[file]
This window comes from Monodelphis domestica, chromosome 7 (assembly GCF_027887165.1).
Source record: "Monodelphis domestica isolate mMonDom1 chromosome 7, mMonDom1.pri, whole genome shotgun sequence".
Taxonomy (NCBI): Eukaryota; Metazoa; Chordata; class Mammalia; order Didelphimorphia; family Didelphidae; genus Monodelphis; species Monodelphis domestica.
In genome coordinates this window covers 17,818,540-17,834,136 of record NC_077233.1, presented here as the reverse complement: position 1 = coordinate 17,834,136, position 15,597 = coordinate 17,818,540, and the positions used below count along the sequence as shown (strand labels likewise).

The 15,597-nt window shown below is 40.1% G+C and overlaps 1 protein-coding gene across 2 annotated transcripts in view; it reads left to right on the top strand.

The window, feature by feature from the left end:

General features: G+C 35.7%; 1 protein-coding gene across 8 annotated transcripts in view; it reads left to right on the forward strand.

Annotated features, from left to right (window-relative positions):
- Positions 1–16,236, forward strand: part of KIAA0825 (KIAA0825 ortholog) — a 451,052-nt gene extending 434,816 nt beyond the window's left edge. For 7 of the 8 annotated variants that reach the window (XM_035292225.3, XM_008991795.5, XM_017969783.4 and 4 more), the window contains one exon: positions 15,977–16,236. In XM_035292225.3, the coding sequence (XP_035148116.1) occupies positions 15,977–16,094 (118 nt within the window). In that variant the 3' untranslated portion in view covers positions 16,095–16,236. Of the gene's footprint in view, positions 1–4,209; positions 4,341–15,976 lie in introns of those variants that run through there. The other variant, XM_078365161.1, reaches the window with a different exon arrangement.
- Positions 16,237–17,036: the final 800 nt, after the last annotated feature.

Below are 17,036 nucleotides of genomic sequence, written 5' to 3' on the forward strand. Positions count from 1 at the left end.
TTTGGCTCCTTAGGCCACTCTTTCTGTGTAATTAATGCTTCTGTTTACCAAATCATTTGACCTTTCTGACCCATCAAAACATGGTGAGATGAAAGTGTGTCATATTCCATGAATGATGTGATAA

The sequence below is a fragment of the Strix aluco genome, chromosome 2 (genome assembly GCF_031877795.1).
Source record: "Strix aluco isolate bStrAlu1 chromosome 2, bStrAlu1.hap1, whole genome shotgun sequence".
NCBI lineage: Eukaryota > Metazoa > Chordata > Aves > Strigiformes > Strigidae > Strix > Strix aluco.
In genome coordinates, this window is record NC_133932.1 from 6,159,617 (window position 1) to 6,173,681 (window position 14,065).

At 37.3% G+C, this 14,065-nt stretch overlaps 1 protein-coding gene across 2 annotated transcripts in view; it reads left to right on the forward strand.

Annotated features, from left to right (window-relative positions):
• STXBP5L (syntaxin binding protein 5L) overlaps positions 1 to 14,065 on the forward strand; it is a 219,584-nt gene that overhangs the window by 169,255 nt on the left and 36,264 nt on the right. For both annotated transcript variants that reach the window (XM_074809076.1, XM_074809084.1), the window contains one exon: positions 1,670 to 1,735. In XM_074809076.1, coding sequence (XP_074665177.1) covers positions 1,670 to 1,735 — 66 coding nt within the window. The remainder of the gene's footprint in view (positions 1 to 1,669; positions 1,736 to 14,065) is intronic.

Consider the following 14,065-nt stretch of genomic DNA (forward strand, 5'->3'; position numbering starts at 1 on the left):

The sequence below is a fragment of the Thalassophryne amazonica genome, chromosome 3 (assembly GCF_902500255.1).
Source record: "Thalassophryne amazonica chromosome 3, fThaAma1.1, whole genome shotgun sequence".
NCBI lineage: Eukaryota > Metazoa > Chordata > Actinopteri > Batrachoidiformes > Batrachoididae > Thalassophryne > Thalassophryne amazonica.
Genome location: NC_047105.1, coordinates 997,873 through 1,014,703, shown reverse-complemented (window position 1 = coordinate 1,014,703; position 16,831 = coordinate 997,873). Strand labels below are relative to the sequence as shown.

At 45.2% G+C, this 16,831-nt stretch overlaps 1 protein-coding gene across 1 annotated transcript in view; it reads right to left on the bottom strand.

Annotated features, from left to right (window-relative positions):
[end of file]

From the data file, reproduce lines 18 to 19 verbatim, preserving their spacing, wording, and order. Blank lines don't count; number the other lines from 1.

Annotated features, from left to right (window-relative positions):
• STXBP5L (syntaxin binding protein 5L) overlaps positions 1 to 14,065 on the forward strand; it is a 219,584-nt gene that overhangs the window by 169,255 nt on the left and 36,264 nt on the right. For both annotated transcript variants that reach the window (XM_074809076.1, XM_074809084.1), the window contains one exon: positions 1,670 to 1,735. In XM_074809076.1, coding sequence (XP_074665177.1) covers positions 1,670 to 1,735 — 66 coding nt within the window. The remainder of the gene's footprint in view (positions 1 to 1,669; positions 1,736 to 14,065) is intronic.